Fox News is amplifying a lie about critical race theory it helped inspire
Legislation proposed by Republican lawmakers falsely suggests that critical race theory teaches that one race is “inherently superior to another”
As part of a nationwide push to ban the supposed teaching of critical race theory in classrooms, Republican lawmakers are promoting bills which prohibit teaching students that one race is superior to another. But critical race theory makes no such claim, and now Fox News — which helped to manufacture this right-wing obsession — is amplifying this lie.
Critical race theory is an academic movement first developed in the 1970s which examines the pervasive impact of systemic racism on American society. The concept has become a familiar boogeyman in right-wing media, particularly on Fox, where it has been mentioned more than 550 times over the past year.
States including Idaho and Oklahoma have already passed laws ostensibly designed to ban the teaching of critical race theory in classrooms, and other states including New Hampshire are debating similar legislation. Many of these bills include wording which bans teaching students that “one race or sex is inherently superior to another race or sex,” yet they fail to adequately define critical race theory.
The “inherently superior” language contained in these bills appears to be modeled on former President Donald Trump’s now-rescinded executive order which restricted diversity training for federal government employees and contractors. This wording enables right-wing proponents of these laws to suggest that those criticizing these laws support teaching students blatantly racist ideas of racial superiority.
The vague language included in these bills is also purposely designed to stifle conversations about racism in U.S. society, not just critical race theory. Writing in The Atlantic, Adam Harris described the controversy surrounding these state bills:
“The vagueness of the language is really the point,” Leah Cohen, an organizer with Granite State Progress, a liberal nonprofit based in Concord, told me. “With this really broad brushstroke, we anticipate that that will be used more to censor conversations about race and equity.”
Fox, meanwhile, has helped to promote these bills by highlighting the “inherently superior” language as evidence that the bills are uncontroversial and simply seek to prevent teachers from disseminating racist ideas.
On May 16, Fox and Friends Weekend hosted Oklahoma Gov. Kevin Stitt to respond to criticism he had received for recently signing an anti-critical race theory bill into law. Stitt claimed that “the bill that we signed, if you actually read it, it simply says that we’re not going to say in our schools in Oklahoma that one race is superior to another race.” Co-host Carley Shimkus agreed, arguing, “I read the bill and it’s one of the most inclusive things I’ve ever read in my life. It’s a white supremacist’s worst nightmare. I can’t understand how anybody would have a problem with what you just signed into law.”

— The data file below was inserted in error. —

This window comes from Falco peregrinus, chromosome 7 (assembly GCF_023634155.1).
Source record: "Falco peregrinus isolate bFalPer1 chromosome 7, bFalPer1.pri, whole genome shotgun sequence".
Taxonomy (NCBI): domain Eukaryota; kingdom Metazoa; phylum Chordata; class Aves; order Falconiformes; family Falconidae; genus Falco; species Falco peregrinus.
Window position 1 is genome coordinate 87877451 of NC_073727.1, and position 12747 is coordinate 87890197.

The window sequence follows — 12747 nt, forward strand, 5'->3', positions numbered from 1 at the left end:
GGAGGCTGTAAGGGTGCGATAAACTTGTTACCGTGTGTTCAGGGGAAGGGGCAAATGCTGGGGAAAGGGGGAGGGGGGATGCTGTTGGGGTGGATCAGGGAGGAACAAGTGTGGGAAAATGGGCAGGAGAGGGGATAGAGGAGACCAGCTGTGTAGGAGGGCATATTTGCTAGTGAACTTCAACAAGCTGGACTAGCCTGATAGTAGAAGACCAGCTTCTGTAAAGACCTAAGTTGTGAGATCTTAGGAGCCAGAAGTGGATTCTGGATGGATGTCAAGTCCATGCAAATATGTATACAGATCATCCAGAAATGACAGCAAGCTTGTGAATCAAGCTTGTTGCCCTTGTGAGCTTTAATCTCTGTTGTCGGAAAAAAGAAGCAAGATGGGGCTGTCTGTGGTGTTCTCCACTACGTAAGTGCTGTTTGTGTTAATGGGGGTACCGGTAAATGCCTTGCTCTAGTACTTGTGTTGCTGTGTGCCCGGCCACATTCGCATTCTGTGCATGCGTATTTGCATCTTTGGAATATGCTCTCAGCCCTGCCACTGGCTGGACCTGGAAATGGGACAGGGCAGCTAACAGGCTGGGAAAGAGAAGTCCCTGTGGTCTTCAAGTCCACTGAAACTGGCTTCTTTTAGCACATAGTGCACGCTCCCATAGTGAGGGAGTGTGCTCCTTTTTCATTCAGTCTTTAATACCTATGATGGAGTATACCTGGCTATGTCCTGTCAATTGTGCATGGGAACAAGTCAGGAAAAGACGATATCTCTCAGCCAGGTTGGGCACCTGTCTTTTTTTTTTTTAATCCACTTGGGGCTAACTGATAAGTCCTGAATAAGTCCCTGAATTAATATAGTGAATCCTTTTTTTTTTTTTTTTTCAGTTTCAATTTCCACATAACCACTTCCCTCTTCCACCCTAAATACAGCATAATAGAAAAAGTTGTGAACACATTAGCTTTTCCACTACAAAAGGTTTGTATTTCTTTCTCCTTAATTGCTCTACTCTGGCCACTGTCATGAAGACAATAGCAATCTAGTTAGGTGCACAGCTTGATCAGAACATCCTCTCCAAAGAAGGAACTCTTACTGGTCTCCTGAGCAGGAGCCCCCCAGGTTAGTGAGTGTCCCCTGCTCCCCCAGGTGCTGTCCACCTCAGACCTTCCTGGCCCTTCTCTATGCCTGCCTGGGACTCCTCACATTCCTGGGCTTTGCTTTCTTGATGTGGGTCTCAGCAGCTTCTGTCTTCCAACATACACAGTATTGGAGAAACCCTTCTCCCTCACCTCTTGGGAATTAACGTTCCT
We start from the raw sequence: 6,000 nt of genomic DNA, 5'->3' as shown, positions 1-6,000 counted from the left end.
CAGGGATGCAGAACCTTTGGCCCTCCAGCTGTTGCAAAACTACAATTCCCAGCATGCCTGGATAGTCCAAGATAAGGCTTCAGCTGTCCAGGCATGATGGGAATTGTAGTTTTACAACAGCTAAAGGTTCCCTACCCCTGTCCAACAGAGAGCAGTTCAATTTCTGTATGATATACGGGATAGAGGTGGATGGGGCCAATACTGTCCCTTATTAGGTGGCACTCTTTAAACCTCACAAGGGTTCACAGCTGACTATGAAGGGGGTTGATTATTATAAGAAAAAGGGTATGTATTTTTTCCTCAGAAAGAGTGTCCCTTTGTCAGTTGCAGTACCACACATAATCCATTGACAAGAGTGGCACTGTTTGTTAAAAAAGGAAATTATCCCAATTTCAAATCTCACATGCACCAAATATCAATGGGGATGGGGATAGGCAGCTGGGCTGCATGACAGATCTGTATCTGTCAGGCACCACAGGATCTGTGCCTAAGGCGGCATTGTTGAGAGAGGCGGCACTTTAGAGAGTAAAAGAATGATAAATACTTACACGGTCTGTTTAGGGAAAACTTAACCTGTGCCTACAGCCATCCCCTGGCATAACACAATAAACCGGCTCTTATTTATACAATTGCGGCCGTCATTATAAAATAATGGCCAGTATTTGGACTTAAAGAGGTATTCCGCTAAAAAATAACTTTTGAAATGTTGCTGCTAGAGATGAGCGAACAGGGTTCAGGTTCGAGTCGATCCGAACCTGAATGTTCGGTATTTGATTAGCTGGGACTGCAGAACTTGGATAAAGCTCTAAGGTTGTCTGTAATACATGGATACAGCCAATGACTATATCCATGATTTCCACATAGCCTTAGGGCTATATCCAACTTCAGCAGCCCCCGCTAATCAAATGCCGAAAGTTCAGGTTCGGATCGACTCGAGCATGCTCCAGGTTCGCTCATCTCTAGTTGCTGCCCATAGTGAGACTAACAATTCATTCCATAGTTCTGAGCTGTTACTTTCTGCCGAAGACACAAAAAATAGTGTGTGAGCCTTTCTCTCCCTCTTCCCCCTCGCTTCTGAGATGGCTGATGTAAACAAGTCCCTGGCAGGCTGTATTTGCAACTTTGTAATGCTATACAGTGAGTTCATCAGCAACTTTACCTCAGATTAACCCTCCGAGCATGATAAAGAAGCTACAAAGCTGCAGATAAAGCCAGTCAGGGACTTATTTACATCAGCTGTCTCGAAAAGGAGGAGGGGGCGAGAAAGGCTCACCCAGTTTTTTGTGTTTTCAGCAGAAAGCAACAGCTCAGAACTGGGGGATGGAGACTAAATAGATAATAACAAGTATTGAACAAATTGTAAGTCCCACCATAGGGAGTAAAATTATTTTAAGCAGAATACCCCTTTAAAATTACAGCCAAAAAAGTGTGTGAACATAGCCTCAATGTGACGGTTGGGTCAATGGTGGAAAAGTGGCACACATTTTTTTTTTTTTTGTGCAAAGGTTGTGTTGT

Shimkus had made the same claim just a few days earlier on America’s Newsroom, when she referred to the Oklahoma bill as “one of the most inclusive things that I’ve ever read in my life.” Shimkus continued, “It says that teachers are not allowed to teach students that one race is superior to another. ... It should be the least controversial thing under the sun.”
On May 12, Fox anchor Harris Faulkner asked talk radio host Jason Rantz about criticism of the Oklahoma bill. Faulkner noted that the bill “prohibits public schools and universities from teaching that, quote unquote, ‘one race or sex is inherently superior to another.’” Rantz responded by claiming, “That’s not controversial at all. That it is controversial is more instructive about the person who believes it’s controversial.”
Fox’s promotion of this lie is the latest effort in a year-long campaign to distort the public’s understanding of critical race theory. In fact, Fox and frequent network guest and right-wing activist Christopher Rufo helped to inspire these state bills.
Trump's executive order was likely created in response to a Tucker Carlson Tonight segment Trump had seen in which Rufo warned about critical race theory in the federal government. Rufo has been the single most prominent opponent of critical race theory in right-wing media and has appeared on Fox News programming at least 34 times since 2019.
Rufo later took credit for inspiring Trump’s executive order, and he has since praised some of the state legislation designed to ban critical race theory in schools. In an interview with The Atlantic, Rufo claimed that he has supported state legislators looking to pass anti-critical race theory bills. Rufo was a visiting fellow at the Heritage Foundation, whose political arm was recently exposed for its coordination of another right-wing obsession across state legislatures -- voter suppression bills.
The lie that critical race theory teaches that one race is superior to another is a right-wing creation that has nothing to do with the academic movement. But Fox has already spent months distorting the concept, and that effort won’t stop now.